Be Together. Not the Same.
There was a commercial Google put out a few years ago that really touched me. The main reason I enjoyed it was because it showcased funny animal pairings you wouldn’t usually see, such as a dog playing with an elephant and a sheep running alongside a rhino. Adorable, right? What Google was saying is, “Hey, we may all use different devices, but we still run the same Android OS.”
It’s great marketing, but as the years have gone on, the Android landscape has changed dramatically in the US and that same Be together. Not the same. message doesn’t quite resonate the same way it used to.
Since 2015, when that commercial hit the airwaves, we’ve essentially lost a few players in the Android game when it comes to the US market. Companies such as HTC and Sony have scaled back their smartphone plays. Motorola isn’t making waves like it used to after being sold to Lenovo. And without trying to upset anybody, I’m just going to say that LG hasn’t made a competitive flagship device since the early V and G series phones.
Even our readers have confirmed that 95% of them (out of nearly 15,000 votes) own either a Samsung, Google, or OnePlus device as of March, 2019. As an operating system that used to have new hardware popping up every week all year long from a huge list of OEMs, the legitimate options as an Android phone buyer have become very limited.
Cream Rises to the Top
I suppose a reason for the limited amount of options in 2019 would be the idea that people eventually find what phones suit them best and then simply upgrade from within that line of devices. For example, original Pixel owners likely upgraded to newer Pixel models and didn’t switch over to LG or Motorola after getting used to Google’s Pixel Experience. The same goes for Samsung Galaxy buyers.
Another notable theory is that the phones from these three makers are simply the best on the market, making them very popular among buyers, leaving other Android OEMs to struggle. We’ve reviewed a ton of phones over the years, and generally, phones from Google, Samsung, and OnePlus receive high praises. As of late, phones from HTC, Motorola, and LG, as examples, tend to have more cons associated with them.
There’s a list of reasons someone may not want to buy a phone from a particular OEM, like dedication to software updates and the hardware itself, but regardless of what the reason is, many of the big, original Android OEMs are struggling to sell phones.
You see, my belief is that the decision to not buy an LG or Motorola phone is based on previous decisions made by these very companies, presumably in a meeting where the managers of the mobile teams decide on what they want their next smartphone to offer. What a phone does well is an intentional decision by the OEM, such as the Pixel’s excellent camera experience or Samsung’s superior mobile displays. None of this is by accident. Whatever research these companies gathered indicated that they would be successful if they focused on these particular areas.
Then you have phones such as the G8 ThinQ from LG, which does most things fine (it has good cameras, great hardware, and a good display), but marketing for the device focuses heavily on its useless Air Motion feature. There will always be a level of risk when attempting to discover the next big thing for smartphones, such as modularity back with LG G5 and the somehow-still-kicking Moto Mods initiative, but I find it hard to believe no one at LG HQ said Air Motion was a waste of resources. Instead of trying to invent new things to get people excited, a focus on the core Android experience would be appreciated, such as timely updates and a reimagining of its software skin. If LG brass spent any time to read what people say about its phones in enthusiasts forums and blogs, it would realize this.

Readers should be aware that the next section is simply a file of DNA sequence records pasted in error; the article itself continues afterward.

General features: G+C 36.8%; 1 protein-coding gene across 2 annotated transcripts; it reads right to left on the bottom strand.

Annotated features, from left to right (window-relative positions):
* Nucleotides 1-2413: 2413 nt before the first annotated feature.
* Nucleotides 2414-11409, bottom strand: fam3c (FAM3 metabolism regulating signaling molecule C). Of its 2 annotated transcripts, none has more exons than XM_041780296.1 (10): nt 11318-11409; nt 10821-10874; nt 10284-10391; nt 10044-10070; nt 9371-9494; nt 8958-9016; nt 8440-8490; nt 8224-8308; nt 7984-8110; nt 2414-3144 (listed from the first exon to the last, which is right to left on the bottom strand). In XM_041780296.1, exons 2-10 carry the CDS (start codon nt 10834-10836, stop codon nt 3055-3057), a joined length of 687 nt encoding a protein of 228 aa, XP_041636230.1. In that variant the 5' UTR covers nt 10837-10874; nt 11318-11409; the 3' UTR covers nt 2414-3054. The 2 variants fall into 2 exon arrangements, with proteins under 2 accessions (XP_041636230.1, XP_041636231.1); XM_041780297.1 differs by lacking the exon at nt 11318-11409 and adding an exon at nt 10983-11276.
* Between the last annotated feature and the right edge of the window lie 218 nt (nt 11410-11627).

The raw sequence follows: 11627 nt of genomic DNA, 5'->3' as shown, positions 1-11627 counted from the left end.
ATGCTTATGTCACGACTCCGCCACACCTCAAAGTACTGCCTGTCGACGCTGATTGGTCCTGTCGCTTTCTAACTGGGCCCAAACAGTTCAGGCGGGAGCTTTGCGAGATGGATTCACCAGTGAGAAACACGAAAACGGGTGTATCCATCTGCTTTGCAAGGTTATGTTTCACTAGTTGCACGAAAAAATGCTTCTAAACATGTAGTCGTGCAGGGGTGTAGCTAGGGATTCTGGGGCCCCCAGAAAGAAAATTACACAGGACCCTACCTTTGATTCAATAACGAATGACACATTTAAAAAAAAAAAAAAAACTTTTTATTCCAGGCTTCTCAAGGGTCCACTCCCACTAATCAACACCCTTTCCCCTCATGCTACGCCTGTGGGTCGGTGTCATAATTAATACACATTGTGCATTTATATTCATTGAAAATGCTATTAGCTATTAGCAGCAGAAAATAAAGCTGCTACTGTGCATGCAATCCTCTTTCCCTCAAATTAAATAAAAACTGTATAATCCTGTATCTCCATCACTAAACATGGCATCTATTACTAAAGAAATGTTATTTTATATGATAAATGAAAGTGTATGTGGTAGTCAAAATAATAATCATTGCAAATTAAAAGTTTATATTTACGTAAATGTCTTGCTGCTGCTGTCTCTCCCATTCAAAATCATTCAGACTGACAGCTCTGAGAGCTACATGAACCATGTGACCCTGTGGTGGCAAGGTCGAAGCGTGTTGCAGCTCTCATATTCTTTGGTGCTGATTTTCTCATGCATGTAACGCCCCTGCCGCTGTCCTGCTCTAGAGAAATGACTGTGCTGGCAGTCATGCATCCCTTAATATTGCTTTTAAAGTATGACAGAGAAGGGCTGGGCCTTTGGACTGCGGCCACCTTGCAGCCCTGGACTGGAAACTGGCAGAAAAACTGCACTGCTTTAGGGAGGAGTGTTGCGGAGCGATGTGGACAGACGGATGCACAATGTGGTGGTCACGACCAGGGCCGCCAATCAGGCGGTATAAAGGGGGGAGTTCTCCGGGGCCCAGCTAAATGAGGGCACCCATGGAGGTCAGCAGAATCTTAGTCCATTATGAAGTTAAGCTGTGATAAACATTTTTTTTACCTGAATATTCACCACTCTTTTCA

Another example would have to be the U12+ from HTC. Remember how HTC tried to swap physical buttons for pressure sensitive sides? Yeah, that didn’t play out very well, especially when the company was already struggling very hard to sell phones. It was another nail in the coffin when the company could have focused on the core experience and not gimmicks.
With OEMs Exiting, Room is Made for New Players
Even though we may have our established giants in the space, there is still plenty of room for new players. Razer gave it a go with the Razer Phone lineup and Essential also tried its hand at Android with the Essential Phone. Unfortunately, both of these companies hit a wall consisting of different issues. For Razer, it stinks at software updates. Don’t let them tell you different. For Essential, its camera, hardware, and software optimization had a ton of problems, but we’re still waiting for the Essential Phone 2.
OnePlus on the other hand, a relatively new OEM, is doing exceptionally well. It’s now being sold in-store at T-Mobile locations, and since that happened, the company’s US sales have exploded. This success didn’t happen overnight, it took years to build, but it proves that should an OEM know what to focus on, there is still room to succeed for new players in the space.
Point being, in 2019 there are a lot of phones to choose from, but only from a fraction of OEMs that were once established. HTC is gone, you can’t buy Huawei phones here, and LG doesn’t know what it’s doing. Right now, you either buy a Samsung Galaxy S, Galaxy Note, glass Pixel, plastic Pixel, or a OnePlus 7 Pro. The Android market feels like it has options still, but it’s all an illusion of choice, since the best phones currently available are all coming from only three companies.
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